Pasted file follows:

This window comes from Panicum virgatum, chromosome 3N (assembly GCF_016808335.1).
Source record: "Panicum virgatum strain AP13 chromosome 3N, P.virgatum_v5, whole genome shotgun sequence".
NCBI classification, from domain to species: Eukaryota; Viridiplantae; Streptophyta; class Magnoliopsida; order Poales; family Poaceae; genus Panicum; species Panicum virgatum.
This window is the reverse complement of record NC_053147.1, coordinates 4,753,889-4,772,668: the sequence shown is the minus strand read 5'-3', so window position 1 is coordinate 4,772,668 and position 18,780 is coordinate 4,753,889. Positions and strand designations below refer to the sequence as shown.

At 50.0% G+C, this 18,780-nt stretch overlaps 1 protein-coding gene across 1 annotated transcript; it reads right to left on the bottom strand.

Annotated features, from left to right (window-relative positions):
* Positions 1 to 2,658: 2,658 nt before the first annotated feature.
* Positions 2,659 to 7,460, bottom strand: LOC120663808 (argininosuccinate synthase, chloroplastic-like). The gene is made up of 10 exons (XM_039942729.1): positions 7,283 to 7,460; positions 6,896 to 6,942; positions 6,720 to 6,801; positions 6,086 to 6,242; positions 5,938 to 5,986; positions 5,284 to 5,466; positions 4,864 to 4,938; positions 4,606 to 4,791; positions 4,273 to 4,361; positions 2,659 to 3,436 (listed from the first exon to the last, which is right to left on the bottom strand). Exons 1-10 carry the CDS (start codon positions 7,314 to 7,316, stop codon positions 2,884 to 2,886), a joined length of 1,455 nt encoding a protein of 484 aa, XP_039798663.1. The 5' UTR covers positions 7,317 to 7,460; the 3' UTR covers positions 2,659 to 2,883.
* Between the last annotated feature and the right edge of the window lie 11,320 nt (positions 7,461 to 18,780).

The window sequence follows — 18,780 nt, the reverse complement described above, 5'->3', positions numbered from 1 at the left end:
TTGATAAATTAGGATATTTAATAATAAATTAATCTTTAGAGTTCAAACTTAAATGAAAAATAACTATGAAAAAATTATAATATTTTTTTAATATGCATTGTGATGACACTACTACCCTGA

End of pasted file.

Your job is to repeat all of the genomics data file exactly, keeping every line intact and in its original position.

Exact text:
This window comes from Panicum virgatum, chromosome 3N (assembly GCF_016808335.1).
Source record: "Panicum virgatum strain AP13 chromosome 3N, P.virgatum_v5, whole genome shotgun sequence".
NCBI classification, from domain to species: Eukaryota; Viridiplantae; Streptophyta; class Magnoliopsida; order Poales; family Poaceae; genus Panicum; species Panicum virgatum.
This window is the reverse complement of record NC_053147.1, coordinates 4,753,889-4,772,668: the sequence shown is the minus strand read 5'-3', so window position 1 is coordinate 4,772,668 and position 18,780 is coordinate 4,753,889. Positions and strand designations below refer to the sequence as shown.

At 50.0% G+C, this 18,780-nt stretch overlaps 1 protein-coding gene across 1 annotated transcript; it reads right to left on the bottom strand.

Annotated features, from left to right (window-relative positions):
* Positions 1 to 2,658: 2,658 nt before the first annotated feature.
* Positions 2,659 to 7,460, bottom strand: LOC120663808 (argininosuccinate synthase, chloroplastic-like). The gene is made up of 10 exons (XM_039942729.1): positions 7,283 to 7,460; positions 6,896 to 6,942; positions 6,720 to 6,801; positions 6,086 to 6,242; positions 5,938 to 5,986; positions 5,284 to 5,466; positions 4,864 to 4,938; positions 4,606 to 4,791; positions 4,273 to 4,361; positions 2,659 to 3,436 (listed from the first exon to the last, which is right to left on the bottom strand). Exons 1-10 carry the CDS (start codon positions 7,314 to 7,316, stop codon positions 2,884 to 2,886), a joined length of 1,455 nt encoding a protein of 484 aa, XP_039798663.1. The 5' UTR covers positions 7,317 to 7,460; the 3' UTR covers positions 2,659 to 2,883.
* Between the last annotated feature and the right edge of the window lie 11,320 nt (positions 7,461 to 18,780).

The window sequence follows — 18,780 nt, the reverse complement described above, 5'->3', positions numbered from 1 at the left end:
TTGATAAATTAGGATATTTAATAATAAATTAATCTTTAGAGTTCAAACTTAAATGAAAAATAACTATGAAAAAATTATAATATTTTTTTAATATGCATTGTGATGACACTACTACCCTGA